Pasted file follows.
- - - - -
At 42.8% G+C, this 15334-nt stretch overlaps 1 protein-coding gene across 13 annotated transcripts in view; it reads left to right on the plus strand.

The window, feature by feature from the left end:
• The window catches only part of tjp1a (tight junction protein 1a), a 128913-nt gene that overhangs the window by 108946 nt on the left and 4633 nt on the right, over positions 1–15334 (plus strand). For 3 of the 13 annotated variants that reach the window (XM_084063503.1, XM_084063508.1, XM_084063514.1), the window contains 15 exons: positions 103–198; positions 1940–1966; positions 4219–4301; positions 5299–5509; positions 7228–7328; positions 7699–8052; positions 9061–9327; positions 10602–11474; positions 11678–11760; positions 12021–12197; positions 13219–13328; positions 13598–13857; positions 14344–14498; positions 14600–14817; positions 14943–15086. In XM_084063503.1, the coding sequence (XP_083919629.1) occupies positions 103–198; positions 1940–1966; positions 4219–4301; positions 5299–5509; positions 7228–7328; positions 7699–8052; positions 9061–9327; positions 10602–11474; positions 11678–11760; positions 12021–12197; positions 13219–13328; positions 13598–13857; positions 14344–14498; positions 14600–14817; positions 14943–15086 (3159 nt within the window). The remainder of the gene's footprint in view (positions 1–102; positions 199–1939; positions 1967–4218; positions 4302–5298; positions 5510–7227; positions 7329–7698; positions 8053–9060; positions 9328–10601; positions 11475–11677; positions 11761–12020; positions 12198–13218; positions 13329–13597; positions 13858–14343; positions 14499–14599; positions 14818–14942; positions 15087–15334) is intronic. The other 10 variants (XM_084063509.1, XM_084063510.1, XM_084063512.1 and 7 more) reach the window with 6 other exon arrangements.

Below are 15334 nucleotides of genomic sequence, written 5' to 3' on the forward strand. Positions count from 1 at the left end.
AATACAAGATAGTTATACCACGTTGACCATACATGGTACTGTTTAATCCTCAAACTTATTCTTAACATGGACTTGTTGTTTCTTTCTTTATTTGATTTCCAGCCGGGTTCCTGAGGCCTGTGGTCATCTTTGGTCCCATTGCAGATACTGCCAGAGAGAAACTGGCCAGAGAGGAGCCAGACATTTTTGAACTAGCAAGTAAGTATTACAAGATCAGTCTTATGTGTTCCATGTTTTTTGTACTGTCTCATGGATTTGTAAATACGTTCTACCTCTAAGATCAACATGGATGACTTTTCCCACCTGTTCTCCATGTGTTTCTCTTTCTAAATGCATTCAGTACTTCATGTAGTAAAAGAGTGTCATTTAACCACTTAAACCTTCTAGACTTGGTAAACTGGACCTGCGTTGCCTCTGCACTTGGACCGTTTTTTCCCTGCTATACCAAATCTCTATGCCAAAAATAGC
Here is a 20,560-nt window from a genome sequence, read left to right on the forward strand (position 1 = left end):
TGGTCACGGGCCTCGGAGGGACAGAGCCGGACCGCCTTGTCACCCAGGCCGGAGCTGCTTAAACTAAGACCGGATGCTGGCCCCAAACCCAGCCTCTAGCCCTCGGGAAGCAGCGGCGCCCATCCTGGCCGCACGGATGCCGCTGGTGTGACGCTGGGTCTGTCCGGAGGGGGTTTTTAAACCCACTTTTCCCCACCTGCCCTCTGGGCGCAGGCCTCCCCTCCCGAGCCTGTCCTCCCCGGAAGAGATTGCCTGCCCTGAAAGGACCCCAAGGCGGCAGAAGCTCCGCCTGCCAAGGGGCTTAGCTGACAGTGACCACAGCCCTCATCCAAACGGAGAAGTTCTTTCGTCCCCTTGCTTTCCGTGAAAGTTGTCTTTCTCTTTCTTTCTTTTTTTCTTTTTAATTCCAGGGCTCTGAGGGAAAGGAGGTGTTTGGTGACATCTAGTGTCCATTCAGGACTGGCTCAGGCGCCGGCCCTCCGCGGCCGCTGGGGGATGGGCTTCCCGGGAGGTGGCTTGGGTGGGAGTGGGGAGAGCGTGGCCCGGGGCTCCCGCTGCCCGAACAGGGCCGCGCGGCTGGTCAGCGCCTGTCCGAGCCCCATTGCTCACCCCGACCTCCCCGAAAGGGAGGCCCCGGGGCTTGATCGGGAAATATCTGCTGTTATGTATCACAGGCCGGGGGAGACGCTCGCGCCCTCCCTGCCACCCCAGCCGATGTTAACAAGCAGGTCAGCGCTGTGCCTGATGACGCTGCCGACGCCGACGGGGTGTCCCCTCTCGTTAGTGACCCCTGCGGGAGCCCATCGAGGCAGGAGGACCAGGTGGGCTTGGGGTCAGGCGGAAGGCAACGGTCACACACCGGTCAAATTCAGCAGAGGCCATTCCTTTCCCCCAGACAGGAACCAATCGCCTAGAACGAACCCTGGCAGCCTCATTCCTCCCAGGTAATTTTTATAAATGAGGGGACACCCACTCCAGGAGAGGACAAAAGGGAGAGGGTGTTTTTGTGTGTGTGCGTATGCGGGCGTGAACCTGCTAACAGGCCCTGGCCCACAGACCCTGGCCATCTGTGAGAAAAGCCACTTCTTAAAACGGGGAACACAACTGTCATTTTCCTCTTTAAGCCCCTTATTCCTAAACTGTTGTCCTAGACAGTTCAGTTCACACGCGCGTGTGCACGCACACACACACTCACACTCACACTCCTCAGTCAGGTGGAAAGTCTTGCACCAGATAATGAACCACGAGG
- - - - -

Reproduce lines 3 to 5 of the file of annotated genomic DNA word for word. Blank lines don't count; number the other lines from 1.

• The window catches only part of tjp1a (tight junction protein 1a), a 128913-nt gene that overhangs the window by 108946 nt on the left and 4633 nt on the right, over positions 1–15334 (plus strand). For 3 of the 13 annotated variants that reach the window (XM_084063503.1, XM_084063508.1, XM_084063514.1), the window contains 15 exons: positions 103–198; positions 1940–1966; positions 4219–4301; positions 5299–5509; positions 7228–7328; positions 7699–8052; positions 9061–9327; positions 10602–11474; positions 11678–11760; positions 12021–12197; positions 13219–13328; positions 13598–13857; positions 14344–14498; positions 14600–14817; positions 14943–15086. In XM_084063503.1, the coding sequence (XP_083919629.1) occupies positions 103–198; positions 1940–1966; positions 4219–4301; positions 5299–5509; positions 7228–7328; positions 7699–8052; positions 9061–9327; positions 10602–11474; positions 11678–11760; positions 12021–12197; positions 13219–13328; positions 13598–13857; positions 14344–14498; positions 14600–14817; positions 14943–15086 (3159 nt within the window). The remainder of the gene's footprint in view (positions 1–102; positions 199–1939; positions 1967–4218; positions 4302–5298; positions 5510–7227; positions 7329–7698; positions 8053–9060; positions 9328–10601; positions 11475–11677; positions 11761–12020; positions 12198–13218; positions 13329–13597; positions 13858–14343; positions 14499–14599; positions 14818–14942; positions 15087–15334) is intronic. The other 10 variants (XM_084063509.1, XM_084063510.1, XM_084063512.1 and 7 more) reach the window with 6 other exon arrangements.

Below are 15334 nucleotides of genomic sequence, written 5' to 3' on the forward strand. Positions count from 1 at the left end.
AATACAAGATAGTTATACCACGTTGACCATACATGGTACTGTTTAATCCTCAAACTTATTCTTAACATGGACTTGTTGTTTCTTTCTTTATTTGATTTCCAGCCGGGTTCCTGAGGCCTGTGGTCATCTTTGGTCCCATTGCAGATACTGCCAGAGAGAAACTGGCCAGAGAGGAGCCAGACATTTTTGAACTAGCAAGTAAGTATTACAAGATCAGTCTTATGTGTTCCATGTTTTTTGTACTGTCTCATGGATTTGTAAATACGTTCTACCTCTAAGATCAACATGGATGACTTTTCCCACCTGTTCTCCATGTGTTTCTCTTTCTAAATGCATTCAGTACTTCATGTAGTAAAAGAGTGTCATTTAACCACTTAAACCTTCTAGACTTGGTAAACTGGACCTGCGTTGCCTCTGCACTTGGACCGTTTTTTCCCTGCTATACCAAATCTCTATGCCAAAAATAGC